And then there are the people and friends we have made here at our campground. We will miss Frank and Carla, a very sweet couple that live here with Frank’s job in the oil and gas industry. We will miss the owners of the campground, Dan and Julie and our Wednesday night poker games. Then there is Richard Mayo and his wife and the couple that sold us farm fresh eggs and joined us often for dinner at “Theo’s”, Harriet and Richard Gray. These people have been like family for the past year.
And lastly, we will miss a very special family. Kevin and Sheri Thrasher and their two boys, Tyler and Chris, have become some of our dearest friends. Kevin, or “Penis” as we call him, (The nickname came from one of our first campfires with he and Sherri. As people drove past his camper throughout the night, Kevin grew tired of calling them by their names and just started saying, “Hello Penis!” since they could not hear what he was saying anyway and the nickname stuck) works here at the campground and we came to know this family a couple of months after our arrival. Lisa has told so many funny stories about “Penis” that the staff at Southeastern Medical now know him by that name only and we have suggested that if he ever is admitted to the hospital or in need of medical treatment, he should sign in as “Penis” and every nurse and doctor will know who he is. Many weekend nights were spent around their campfire laughing (mainly at Kevin) and enjoying life together. We will miss our nightly visit from Kevin (he stays at the campground through the week) and I will be forever grateful for his company during the long, hard winter months with little to do except laugh at each other, watch the weather and hope we did not all freeze to death. Chris, their youngest son, who has autism, has made the extra bedroom in our camper his own while he visits during the weekends and the times we took him to the movies were very special. His parents do a marvelous job with him and have tried to prepare him for our departure (he only says, “I don’t want to talk about it” – God love him). This special family is a hard-working inspiration to Lisa and I and we will never forget them.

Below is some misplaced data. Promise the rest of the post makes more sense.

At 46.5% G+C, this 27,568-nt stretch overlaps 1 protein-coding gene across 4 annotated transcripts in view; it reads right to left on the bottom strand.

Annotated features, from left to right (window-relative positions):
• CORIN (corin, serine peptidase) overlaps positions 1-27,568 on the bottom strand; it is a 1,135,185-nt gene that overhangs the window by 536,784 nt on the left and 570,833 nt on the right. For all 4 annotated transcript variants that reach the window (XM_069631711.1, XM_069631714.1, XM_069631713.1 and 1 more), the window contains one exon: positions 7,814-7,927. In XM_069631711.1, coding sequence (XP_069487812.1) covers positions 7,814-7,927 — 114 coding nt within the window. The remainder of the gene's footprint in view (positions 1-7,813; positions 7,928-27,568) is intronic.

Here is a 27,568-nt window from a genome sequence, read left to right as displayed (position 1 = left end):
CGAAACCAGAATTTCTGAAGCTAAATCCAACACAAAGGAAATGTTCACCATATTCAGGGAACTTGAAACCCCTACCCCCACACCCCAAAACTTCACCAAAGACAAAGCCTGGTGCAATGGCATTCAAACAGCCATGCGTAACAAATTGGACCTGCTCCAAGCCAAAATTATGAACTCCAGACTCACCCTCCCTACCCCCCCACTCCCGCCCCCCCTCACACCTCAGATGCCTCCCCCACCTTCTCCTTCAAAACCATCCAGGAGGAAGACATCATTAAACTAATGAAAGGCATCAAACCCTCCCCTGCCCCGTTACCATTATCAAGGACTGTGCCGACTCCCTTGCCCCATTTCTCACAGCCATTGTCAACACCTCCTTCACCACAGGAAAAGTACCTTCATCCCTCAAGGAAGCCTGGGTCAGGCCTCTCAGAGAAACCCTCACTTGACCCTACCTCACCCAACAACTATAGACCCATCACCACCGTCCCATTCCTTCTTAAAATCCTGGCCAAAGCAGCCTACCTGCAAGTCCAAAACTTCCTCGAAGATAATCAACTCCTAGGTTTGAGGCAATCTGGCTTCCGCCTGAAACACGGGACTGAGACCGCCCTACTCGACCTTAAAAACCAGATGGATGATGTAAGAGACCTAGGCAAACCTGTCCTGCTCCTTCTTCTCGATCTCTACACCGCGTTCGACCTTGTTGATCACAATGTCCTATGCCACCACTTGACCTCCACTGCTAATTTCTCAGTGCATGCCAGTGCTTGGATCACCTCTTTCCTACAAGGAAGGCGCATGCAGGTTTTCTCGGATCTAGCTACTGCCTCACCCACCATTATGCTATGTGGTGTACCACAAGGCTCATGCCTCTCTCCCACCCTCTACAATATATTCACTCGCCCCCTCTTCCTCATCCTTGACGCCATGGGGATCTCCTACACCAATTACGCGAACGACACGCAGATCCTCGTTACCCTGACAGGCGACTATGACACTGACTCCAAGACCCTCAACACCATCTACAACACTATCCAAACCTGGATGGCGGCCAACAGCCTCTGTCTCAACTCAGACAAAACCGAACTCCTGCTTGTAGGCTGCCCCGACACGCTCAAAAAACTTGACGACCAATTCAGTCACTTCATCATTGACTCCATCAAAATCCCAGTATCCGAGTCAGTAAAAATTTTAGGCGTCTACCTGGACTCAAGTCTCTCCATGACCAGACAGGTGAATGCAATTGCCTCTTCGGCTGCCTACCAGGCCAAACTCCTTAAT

Lisa and I will soon be traveling across the flat, open western landscape as we head toward Arizona. It is certain that we will find ourselves missing these rolling hills of Guernsey County, Ohio. We will miss watching the early morning mist lying low in the Appalachian mountains and though the winter was long and harsh, the beauty of those snow covered hills was unlike anywhere we have visited. I will miss sitting along the banks of the crystal clear stream that snakes through the campground and I will miss feeding the horses (“Ben” and “Misty”) that are stabled at the adjacent farm. I have to wonder if they will be looking for me after I’m gone. In fact, I wonder if Lisa and I have made enough of an impact that will make people miss us as much as we will miss them. With the oil and gas boom here in the area, people move in and out all the time. It seems that most make little if any connection to the residents as their stays may range from a month to a year or longer. Maybe Lisa and I should have used that approach. That is, keep to ourselves and stay disconnected from others. But, we got close to people here – we made friends and Cambridge, Ohio became our home. This good-bye may be the hardest one yet.
But, now it is time to look homeward. We are sad to leave these friends that we have made but are excited to be going home to our family and to spend time with our grandson, Conner Jack, before heading west. Thanks, Cambridge, for your hospitality and friendship!
We will never forget you. Love, Steve and Lisa